Literature as a way of understanding

Stories can be a powerful way of helping children to understand the world around them. I asked our librarian, Mrs Kar, if she could recommend some picture books that I could use to help the children explore the concept of learning journeys. She found several books, and I chose “Clem Always Could” by Sarah Watt.

The story is about a boy called Clem who thinks he could always do the things he can do now. When, one day, he has to learn something new, he is worried about what will happen. I read the book several times, so the children were familiar with the story and had time to think about it. Then we talked about the story and thought about the big idea that the author wanted to communicate.

I asked the children to think about a time in their own lives when they had to learn something new, and to show their thoughts on paper. Recently we have been talking about the techniques that illustrators use to help their readers get a clear picture. I reminded the children of some of these techniques and the children got to work. Once the illustrations were finished, we photographed them and put them in a VoiceThread. Over the next week, the children will add voice comments to their photographs. The children have made several VoiceThreads before and are beginning to understand how VoiceThread can be used as a tool for sharing and collaborating with a wider audience.

It would be wonderful if others could add their comments to the photographs, particularly family members or friends who might remember the events described in the illustrations. It is the possibilities for involving others through voice comments that makes VoiceThread such a powerful tool.

Parent Sharing

Today we had our first monthly Parent Sharing session. As part of our Unit of Inquiry into Where We Are In Place and Time, we decided to trial a new initiative to strengthen links between home and school, and to involve parents in their children’s learning. We invited parents in to class so that the children could share their learning over the last six weeks. We videoed the session and speeded up the video clip so that we have a one minute video clip that children and parents can reflect and comment on. We hope that this will help spark discussion at home and at school about the children’s personal learning journeys.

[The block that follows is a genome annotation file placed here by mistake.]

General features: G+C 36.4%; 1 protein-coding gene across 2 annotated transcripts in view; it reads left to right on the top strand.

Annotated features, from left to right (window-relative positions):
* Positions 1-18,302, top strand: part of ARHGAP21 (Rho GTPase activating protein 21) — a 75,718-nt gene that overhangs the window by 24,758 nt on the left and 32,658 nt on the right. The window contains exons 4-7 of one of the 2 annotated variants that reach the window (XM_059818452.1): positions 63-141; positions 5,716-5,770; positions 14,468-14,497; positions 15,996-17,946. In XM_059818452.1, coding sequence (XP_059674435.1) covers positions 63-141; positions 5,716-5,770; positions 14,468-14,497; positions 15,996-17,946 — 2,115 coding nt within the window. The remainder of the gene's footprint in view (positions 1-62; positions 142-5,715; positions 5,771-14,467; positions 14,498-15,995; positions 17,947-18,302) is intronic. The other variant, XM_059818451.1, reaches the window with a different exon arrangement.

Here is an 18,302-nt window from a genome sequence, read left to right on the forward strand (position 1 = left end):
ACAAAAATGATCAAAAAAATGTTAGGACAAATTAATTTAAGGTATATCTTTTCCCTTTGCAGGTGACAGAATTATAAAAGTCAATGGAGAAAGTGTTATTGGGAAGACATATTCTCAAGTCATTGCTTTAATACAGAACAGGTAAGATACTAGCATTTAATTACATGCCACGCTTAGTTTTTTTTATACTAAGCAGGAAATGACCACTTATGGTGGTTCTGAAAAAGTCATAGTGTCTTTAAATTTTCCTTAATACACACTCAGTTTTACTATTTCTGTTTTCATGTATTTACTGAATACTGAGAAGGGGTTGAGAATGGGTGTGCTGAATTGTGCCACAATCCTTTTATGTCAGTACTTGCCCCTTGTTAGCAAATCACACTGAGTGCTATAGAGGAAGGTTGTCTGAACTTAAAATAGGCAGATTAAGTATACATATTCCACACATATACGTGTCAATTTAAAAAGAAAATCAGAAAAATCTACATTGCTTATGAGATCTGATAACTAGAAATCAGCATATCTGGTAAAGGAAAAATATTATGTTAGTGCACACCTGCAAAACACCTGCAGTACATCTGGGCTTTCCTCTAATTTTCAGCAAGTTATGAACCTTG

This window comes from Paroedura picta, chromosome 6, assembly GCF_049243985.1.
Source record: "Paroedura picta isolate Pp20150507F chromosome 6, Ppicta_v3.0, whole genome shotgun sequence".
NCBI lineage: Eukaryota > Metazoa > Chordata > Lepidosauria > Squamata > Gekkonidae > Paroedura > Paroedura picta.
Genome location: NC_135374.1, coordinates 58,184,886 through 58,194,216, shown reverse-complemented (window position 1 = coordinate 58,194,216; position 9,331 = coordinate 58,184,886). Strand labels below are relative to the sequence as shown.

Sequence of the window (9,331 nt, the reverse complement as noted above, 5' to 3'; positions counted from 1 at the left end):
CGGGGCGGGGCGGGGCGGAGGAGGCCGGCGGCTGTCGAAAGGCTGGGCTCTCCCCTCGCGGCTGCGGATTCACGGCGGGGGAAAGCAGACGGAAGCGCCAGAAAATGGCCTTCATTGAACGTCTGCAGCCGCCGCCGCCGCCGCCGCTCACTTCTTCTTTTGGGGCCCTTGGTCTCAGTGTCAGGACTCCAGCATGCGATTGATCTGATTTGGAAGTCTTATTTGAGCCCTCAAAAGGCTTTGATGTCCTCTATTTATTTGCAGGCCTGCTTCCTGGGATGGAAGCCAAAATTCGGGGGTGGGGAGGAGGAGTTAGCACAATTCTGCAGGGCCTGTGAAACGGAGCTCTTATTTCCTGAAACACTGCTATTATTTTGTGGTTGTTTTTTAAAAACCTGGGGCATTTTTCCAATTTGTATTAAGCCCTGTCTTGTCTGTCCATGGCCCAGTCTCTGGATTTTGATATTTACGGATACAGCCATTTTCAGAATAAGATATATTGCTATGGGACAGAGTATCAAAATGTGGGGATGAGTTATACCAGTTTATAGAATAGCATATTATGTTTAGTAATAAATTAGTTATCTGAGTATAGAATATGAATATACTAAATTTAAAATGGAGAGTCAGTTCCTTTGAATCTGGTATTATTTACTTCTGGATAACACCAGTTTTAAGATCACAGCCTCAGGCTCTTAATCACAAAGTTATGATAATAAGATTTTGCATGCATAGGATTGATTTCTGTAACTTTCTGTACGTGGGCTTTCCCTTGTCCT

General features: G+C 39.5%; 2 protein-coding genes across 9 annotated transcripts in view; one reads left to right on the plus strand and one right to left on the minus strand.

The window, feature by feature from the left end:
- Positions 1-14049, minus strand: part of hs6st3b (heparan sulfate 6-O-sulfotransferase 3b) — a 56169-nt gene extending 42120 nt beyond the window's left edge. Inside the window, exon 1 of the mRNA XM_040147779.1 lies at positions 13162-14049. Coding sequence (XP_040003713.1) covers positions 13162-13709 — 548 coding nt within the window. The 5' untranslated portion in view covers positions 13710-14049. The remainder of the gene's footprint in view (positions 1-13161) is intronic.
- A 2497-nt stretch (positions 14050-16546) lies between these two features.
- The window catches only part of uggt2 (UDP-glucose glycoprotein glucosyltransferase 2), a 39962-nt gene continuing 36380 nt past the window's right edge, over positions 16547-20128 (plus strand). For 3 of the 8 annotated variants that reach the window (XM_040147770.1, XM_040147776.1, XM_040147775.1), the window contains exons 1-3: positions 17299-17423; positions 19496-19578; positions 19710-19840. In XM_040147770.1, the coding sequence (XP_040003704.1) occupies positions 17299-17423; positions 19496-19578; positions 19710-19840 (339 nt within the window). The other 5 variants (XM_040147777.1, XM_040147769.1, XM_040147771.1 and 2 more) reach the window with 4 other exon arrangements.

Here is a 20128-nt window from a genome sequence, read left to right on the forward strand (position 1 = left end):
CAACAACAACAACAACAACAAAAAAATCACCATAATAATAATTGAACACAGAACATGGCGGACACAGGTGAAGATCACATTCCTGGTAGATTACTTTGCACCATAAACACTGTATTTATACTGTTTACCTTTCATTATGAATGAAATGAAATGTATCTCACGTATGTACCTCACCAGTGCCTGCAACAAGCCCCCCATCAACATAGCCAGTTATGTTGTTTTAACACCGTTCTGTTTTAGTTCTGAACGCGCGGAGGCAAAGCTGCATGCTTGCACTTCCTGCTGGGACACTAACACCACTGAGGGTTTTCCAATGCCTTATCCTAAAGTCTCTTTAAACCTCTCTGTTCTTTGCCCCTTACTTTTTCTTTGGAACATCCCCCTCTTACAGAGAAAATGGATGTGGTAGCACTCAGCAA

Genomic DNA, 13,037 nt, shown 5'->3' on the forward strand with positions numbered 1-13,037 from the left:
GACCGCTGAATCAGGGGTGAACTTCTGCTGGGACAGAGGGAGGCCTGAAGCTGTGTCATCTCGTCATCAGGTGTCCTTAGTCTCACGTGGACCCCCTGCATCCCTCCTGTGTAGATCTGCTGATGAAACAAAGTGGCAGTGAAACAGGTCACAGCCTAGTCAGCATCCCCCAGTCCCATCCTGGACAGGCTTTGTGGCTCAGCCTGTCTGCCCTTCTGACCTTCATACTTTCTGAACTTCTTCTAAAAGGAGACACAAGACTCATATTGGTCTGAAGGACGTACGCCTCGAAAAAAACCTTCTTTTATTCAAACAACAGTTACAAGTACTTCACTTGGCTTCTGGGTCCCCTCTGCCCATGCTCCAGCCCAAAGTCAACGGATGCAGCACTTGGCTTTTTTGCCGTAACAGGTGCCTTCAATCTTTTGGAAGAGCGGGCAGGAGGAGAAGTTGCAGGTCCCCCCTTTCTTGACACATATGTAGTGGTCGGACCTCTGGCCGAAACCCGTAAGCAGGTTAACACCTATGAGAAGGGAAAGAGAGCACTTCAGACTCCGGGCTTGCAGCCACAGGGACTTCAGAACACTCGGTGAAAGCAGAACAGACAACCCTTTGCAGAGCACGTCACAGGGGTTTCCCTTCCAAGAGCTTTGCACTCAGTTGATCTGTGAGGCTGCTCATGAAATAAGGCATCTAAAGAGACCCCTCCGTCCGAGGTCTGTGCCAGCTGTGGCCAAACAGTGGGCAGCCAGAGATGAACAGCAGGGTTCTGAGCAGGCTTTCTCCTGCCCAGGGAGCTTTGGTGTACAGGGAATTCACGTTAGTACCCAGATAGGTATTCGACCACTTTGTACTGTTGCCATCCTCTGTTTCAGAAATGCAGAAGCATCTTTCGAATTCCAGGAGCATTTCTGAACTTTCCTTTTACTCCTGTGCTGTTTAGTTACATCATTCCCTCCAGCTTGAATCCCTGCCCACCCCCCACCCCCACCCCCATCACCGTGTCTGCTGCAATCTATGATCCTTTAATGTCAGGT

Typhoon Day

Today there is no school because Typhoon 15 looks like it will pass though Yokohama and Tokyo. It is VERY wet where I live! I wonder what the weather is like where you are?

Typhoon "Nabi" - 4PM 09/05/2005 JST

Even though we are all in different places, and not in our classroom, we can use the blog to continue with our inquiries and our learning.

You could:

  • listen to the new comments on the VoiceThread and leave some comments on your friends’ photos.
  • look at the pattern photographs taken by Mr Farrell and Zoe and make some drawings or take photographs of patterns around your house.
  • look at the videos made by Eric Carle, explaining how he makes his illustrations.
  • start a new piece of writing. Remember to add details to your drawings or your text to help the reader to get a clear picture in their mind.

Remember to click on the blue to links to get to the relevant blog posts.

KC Personal Reflections

As part of our unit of inquiry into where we are in place and time, throughout the year the children will be reflecting on their personal learning journeys and on how their growth and development leads to new opportunities. The children have been thinking about things they can do now that they couldn’t do before. They recorded their thoughts on the VoiceThread below.

The children would be delighted if you could share your thoughts on what you notice your child/ sibling/ grandchild/friend can do now that they couldn’t do before. Simply click the comment button on the voice thread to record your comments. Your child can show you how. (Your comments may not show up immediately. I may have to moderate them first.)

Learning Journeys

Throughout the year, the children will reflecting on their personal learning journeys and on how their own growth and learning leads to new opportunities. We are keeping a class diary to record new learnings and developmental land marks. Together, we brainstormed to come up with examples of the kinds of things that might be recorded in our diary. Below are some of the children’s ideas:

  • If your teeth fall out, you could glue them in the book, because then you are getting bigger and your teeth are getting bigger and you can eat strong food.
  • When you can run faster you can write that.